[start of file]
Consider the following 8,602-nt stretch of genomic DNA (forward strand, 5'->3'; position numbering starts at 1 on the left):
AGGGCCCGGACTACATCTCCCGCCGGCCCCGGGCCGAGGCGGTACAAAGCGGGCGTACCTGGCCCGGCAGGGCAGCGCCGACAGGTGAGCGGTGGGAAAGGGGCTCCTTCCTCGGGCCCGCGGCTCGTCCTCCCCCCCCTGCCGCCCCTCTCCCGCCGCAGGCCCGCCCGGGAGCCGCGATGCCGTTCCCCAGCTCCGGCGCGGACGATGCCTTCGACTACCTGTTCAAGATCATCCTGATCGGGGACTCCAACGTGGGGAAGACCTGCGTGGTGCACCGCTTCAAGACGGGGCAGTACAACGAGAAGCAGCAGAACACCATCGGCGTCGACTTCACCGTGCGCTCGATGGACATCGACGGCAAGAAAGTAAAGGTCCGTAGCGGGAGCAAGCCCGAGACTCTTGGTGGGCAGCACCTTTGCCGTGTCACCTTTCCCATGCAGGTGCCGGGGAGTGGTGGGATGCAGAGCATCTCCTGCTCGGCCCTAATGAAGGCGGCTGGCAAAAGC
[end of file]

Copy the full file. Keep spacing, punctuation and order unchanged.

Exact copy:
Consider the following 8,602-nt stretch of genomic DNA (forward strand, 5'->3'; position numbering starts at 1 on the left):
AGGGCCCGGACTACATCTCCCGCCGGCCCCGGGCCGAGGCGGTACAAAGCGGGCGTACCTGGCCCGGCAGGGCAGCGCCGACAGGTGAGCGGTGGGAAAGGGGCTCCTTCCTCGGGCCCGCGGCTCGTCCTCCCCCCCCTGCCGCCCCTCTCCCGCCGCAGGCCCGCCCGGGAGCCGCGATGCCGTTCCCCAGCTCCGGCGCGGACGATGCCTTCGACTACCTGTTCAAGATCATCCTGATCGGGGACTCCAACGTGGGGAAGACCTGCGTGGTGCACCGCTTCAAGACGGGGCAGTACAACGAGAAGCAGCAGAACACCATCGGCGTCGACTTCACCGTGCGCTCGATGGACATCGACGGCAAGAAAGTAAAGGTCCGTAGCGGGAGCAAGCCCGAGACTCTTGGTGGGCAGCACCTTTGCCGTGTCACCTTTCCCATGCAGGTGCCGGGGAGTGGTGGGATGCAGAGCATCTCCTGCTCGGCCCTAATGAAGGCGGCTGGCAAAAGC